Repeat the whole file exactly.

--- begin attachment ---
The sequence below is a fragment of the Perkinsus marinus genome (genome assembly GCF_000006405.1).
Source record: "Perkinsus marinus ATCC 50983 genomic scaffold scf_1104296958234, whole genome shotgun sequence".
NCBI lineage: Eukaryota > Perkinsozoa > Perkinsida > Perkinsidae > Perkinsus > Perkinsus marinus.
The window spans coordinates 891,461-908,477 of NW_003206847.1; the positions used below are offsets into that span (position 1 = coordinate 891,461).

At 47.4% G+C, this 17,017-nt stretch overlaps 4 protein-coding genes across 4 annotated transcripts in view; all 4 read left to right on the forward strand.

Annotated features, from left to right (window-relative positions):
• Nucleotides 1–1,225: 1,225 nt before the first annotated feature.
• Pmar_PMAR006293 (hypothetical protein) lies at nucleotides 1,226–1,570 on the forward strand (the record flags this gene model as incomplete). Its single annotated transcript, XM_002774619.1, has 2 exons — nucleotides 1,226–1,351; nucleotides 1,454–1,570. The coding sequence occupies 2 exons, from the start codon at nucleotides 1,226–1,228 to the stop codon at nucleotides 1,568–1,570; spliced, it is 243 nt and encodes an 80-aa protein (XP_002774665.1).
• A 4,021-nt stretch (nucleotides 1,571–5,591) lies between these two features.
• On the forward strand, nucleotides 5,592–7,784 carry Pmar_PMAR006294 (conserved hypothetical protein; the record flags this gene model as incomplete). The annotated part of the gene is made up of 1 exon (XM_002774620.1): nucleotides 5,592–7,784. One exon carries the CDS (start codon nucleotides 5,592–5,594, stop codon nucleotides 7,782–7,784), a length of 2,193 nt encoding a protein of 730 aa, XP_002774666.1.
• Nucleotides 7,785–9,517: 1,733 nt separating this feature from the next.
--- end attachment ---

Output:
The sequence below is a fragment of the Perkinsus marinus genome (genome assembly GCF_000006405.1).
Source record: "Perkinsus marinus ATCC 50983 genomic scaffold scf_1104296958234, whole genome shotgun sequence".
NCBI lineage: Eukaryota > Perkinsozoa > Perkinsida > Perkinsidae > Perkinsus > Perkinsus marinus.
The window spans coordinates 891,461-908,477 of NW_003206847.1; the positions used below are offsets into that span (position 1 = coordinate 891,461).

At 47.4% G+C, this 17,017-nt stretch overlaps 4 protein-coding genes across 4 annotated transcripts in view; all 4 read left to right on the forward strand.

Annotated features, from left to right (window-relative positions):
• Nucleotides 1–1,225: 1,225 nt before the first annotated feature.
• Pmar_PMAR006293 (hypothetical protein) lies at nucleotides 1,226–1,570 on the forward strand (the record flags this gene model as incomplete). Its single annotated transcript, XM_002774619.1, has 2 exons — nucleotides 1,226–1,351; nucleotides 1,454–1,570. The coding sequence occupies 2 exons, from the start codon at nucleotides 1,226–1,228 to the stop codon at nucleotides 1,568–1,570; spliced, it is 243 nt and encodes an 80-aa protein (XP_002774665.1).
• A 4,021-nt stretch (nucleotides 1,571–5,591) lies between these two features.
• On the forward strand, nucleotides 5,592–7,784 carry Pmar_PMAR006294 (conserved hypothetical protein; the record flags this gene model as incomplete). The annotated part of the gene is made up of 1 exon (XM_002774620.1): nucleotides 5,592–7,784. One exon carries the CDS (start codon nucleotides 5,592–5,594, stop codon nucleotides 7,782–7,784), a length of 2,193 nt encoding a protein of 730 aa, XP_002774666.1.
• Nucleotides 7,785–9,517: 1,733 nt separating this feature from the next.